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Support For Legal Pot Is High. But It Might Not Stay There

Hundreds of advocates for marijuana legalization rally and smoke pot outside the White House in Washington, D.C. on April 02, 2016.

Public opinion on marijuana has risen dramatically over the last couple of decades. In the mid-1990s, only around 25 percent of Americans thought pot should be legal, according to Gallup.

Today, it's around 58 percent.

That's a really fast change in opinion. In fact, it's about as fast as Americans' about-face on same-sex marriage — a change of opinion that was itself remarkably fast. As of 1996, 27 percent of Americans thought same-sex marriages should be recognized the same as different-sex marriages.

Today, it's 60 percent.

Public opinion on marijuana has rapidly flipped, but it's not certain support for legal marijuana has real staying power.

Similar support levels, different reasons

One question is what has driven this boom in marijuana acceptance. According to Jonathan Caulkins, a professor of public policy at Carnegie Mellon University, a few trends have helped boost Americans' opinions: rising acceptance of medical uses for marijuana, deep-pocketed supporters like George Soros, concerns about racial disparities in marijuana arrests and concerns over prison sentences for non-violent drug offenders are four that he considers major factors.

Those have pushed up support, but that doesn't mean it will keep climbing. The Baby Boomers are a great example of why this is. In the late 1970s, when they were in their late teens through their early 30s, nearly half of boomers supported legalization, according to Pew. Then they fell off dramatically when they were in their 20s through 40s, only to pick up steadily again.

One reason for that may be that they stopped supporting marijuana legalization once they had kids old enough to smoke it — and then started supporting it again once the kids left home.

Having kids at home is one of the "big predictors of opposing marijuana legalization," Caulkins said, along with religiosity.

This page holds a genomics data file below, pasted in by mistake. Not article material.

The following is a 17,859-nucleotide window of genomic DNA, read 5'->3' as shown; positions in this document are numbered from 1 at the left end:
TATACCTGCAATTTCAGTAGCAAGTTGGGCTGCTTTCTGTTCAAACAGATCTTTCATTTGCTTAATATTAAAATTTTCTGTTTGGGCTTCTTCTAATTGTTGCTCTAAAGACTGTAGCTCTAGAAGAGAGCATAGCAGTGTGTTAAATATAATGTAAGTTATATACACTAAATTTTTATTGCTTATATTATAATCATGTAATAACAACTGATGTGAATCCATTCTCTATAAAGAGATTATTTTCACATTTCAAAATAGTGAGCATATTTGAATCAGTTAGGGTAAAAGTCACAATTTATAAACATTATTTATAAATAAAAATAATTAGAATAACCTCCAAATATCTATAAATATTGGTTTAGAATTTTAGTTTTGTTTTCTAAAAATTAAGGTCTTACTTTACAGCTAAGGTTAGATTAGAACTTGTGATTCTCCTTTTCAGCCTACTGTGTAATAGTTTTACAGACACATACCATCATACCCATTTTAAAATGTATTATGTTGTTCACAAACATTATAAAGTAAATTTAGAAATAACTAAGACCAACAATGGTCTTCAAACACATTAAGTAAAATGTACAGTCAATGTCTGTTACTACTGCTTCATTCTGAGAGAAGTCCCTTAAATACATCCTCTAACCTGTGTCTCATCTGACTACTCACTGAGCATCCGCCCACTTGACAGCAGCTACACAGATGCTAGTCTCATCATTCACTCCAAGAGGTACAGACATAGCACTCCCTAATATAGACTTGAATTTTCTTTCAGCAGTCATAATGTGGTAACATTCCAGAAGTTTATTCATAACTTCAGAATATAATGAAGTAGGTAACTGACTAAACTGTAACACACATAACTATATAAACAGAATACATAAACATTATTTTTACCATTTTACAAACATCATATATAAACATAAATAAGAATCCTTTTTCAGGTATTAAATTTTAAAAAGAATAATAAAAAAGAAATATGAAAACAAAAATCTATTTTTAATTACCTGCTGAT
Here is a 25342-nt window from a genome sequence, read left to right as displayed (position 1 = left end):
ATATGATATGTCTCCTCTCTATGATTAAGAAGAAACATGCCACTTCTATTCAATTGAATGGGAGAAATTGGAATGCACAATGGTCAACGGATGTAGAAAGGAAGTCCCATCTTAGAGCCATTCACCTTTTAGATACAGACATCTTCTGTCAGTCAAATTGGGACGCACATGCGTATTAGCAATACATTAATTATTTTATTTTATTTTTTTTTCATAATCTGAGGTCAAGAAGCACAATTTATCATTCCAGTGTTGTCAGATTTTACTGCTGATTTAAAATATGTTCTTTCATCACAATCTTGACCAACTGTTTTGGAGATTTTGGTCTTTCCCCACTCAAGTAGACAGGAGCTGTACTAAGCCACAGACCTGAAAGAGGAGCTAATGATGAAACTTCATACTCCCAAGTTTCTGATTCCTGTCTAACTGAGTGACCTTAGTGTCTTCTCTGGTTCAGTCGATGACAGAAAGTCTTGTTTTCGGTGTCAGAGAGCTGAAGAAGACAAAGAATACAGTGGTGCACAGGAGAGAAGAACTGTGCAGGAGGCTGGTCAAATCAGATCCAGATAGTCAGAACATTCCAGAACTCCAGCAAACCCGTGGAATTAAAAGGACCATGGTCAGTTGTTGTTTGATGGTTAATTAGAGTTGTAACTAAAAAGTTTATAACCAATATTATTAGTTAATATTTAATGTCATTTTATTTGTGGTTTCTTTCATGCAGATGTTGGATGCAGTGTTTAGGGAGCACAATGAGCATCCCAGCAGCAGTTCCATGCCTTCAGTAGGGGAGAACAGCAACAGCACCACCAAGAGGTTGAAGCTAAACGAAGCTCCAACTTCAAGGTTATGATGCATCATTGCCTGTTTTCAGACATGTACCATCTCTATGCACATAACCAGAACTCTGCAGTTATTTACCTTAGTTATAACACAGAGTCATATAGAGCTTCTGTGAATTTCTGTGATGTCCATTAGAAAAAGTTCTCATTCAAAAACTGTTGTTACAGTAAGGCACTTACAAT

It's true that support for marijuana has risen across generations over the last couple of decades. But that support may level off if today's millennials temporarily decide that it's not a great idea to legalize it — once their own kids are old enough to potentially use pot.

There's also evidence that many who support marijuana legalization do so with "ambivalence," as the Brookings Institution's William Galston and E.J. Dionne write in a 2013 paper.

"Support for legalization, though growing markedly, is not as intense as opposition, and is likely to remain relatively shallow so long as marijuana itself is not seen as a positive good," they wrote. They noted that many who support legalization nevertheless think marijuana is harmful. (However, they add that many conservatives who oppose legalization also favor states' rights to do so.)

Whether today's high levels of legalization support continue to strengthen, they add, is a question of how successful current state legalization initiatives appear.

Unintended consequences in the four states (plus the District of Columbia), where pot is legal, could hurt the legalization movement. A new report from Colorado provides some ammunition for both sides in the legal marijuana fight, according to Vox's German Lopez. It found that while arrests for marijuana dropped and tax revenue went up, marijuana-related visits to hospitals and calls to poison control centers went up.

And while public opinion has swung in favor of pot legalization, just like it seems to have turned decisively in favor of same-sex marriage, big shifts on major issues like these aren't necessarily permanent.

In the 1990s, it seemed like more people were starting to accept legal abortion in all circumstances, but that support fell off. Likewise, support for the death penalty has risen and fallen — sometimes hugely — over time.

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